What was the most fun activity, session, or discussion?
SL: Throughout the program, there were a series of breakout sessions and individual project consultations with the course facilitators. On the final day, all 30 participants from 10 different organizations regrouped into their home organizations and delivered on an independent project addressing a challenging need in their own organization. I loved hearing all these presentations and getting to learn about the needs of organizations across the globe and how they address them. I was able to share a few of Sanergy’s best practices with other teams, and they were positively received.
EM: Away from the classroom, the organized side trips were exciting. We got to go to Cave Creek and experience live bull-riding and cowboy culture, which I had only seen in movies. Such cross-cultural experiences will help strengthen my sense of connection with people whose backgrounds differ from my own.
DK: I loved going to Cave Creek; it was my first rodeo! In addition, it was the turning point for the entire program: we got the chance to interact with each other outside the classroom setting, which helped improve our ability to work together during the sessions.
What most surprised you about your experience?
SL: As part of the program, there was an off-campus dinner at Buffalo Springs Resort. Although informal, this activity opened my eyes to the possibilities of learning outside the classroom. Interacting with other participants, I learned more about the contexts of their countries and their respective organizations. During a follow-up session later on global mindset leadership, other participants referenced the discussions they’d had at dinner. These casual conversations gave us context to what we’d been learning in the classroom.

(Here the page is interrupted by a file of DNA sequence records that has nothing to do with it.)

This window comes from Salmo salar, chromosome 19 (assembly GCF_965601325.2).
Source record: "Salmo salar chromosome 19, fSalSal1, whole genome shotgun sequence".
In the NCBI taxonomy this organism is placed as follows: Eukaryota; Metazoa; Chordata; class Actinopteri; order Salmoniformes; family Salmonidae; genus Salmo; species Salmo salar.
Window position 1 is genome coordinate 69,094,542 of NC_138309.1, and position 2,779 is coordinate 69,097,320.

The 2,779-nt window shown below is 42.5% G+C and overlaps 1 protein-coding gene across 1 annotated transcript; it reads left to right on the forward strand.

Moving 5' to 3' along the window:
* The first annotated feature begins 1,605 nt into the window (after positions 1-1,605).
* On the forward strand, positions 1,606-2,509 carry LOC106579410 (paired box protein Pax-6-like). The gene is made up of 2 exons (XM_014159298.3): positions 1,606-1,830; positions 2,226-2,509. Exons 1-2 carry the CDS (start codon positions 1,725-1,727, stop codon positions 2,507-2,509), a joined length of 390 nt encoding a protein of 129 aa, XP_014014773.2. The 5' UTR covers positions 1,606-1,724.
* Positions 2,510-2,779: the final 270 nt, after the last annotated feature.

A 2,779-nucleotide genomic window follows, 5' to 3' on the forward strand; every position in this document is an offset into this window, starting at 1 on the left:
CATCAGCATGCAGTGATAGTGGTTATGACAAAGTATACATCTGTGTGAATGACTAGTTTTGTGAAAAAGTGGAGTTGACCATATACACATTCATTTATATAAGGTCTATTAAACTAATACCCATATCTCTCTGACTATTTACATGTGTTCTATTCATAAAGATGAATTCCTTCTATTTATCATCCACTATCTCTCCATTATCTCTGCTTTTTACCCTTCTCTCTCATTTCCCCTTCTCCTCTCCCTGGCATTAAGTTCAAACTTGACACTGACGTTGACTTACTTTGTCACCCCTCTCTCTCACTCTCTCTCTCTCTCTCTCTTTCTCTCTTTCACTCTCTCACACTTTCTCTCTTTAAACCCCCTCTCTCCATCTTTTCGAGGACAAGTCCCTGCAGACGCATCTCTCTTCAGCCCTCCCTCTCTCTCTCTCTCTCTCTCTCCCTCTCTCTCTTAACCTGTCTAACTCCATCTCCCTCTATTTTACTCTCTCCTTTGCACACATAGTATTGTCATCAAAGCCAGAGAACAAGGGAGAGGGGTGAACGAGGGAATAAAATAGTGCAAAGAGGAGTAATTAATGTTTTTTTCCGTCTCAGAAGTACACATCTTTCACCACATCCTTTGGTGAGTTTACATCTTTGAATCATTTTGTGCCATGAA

DK: I was impressed by the level of efficiency at which Americans operate. There was such perfection, from the adherence to traffic lights, to the timing of subway trains, to the participants’ level of knowledge.
EM: I had ideas of what America is like, thanks to Hollywood movies and CNN. But touring the United States gave me a whole different experience. Besides the glamour, I was amazed at how hard-working Americans are. At Thunderbird, everything was in its place; the grass was perfectly mowed, and the streets were super clean. All the lecture materials were well prepared in advance. My lecturers never arrived late, not even once. I loved this culture of perfectionism. It was a great lesson for me.
What are you most excited to implement from your time at the Leadership Academy?
DK: I want to first check myself; I want to understand my beliefs, values, and purpose and build on them. Only then will I be able to share and hopefully embody these values for my teammates.
SL: My fellow participants and I received considerable support from the course faculty with our project. The goal of the project is to support the Talent team in designing a comprehensive leadership management program for Sanergy’s junior and existing leaders. While at the campus, we incorporated ideas into our thoughts, including best practices from other teams. I am excited to work with L&D to roll this out!
EM: Dennis, Sarah and I are very passionate about our project for growing Sanergy’s young teammates into capable leaders. I’m looking forward to implementing what we’ve developed!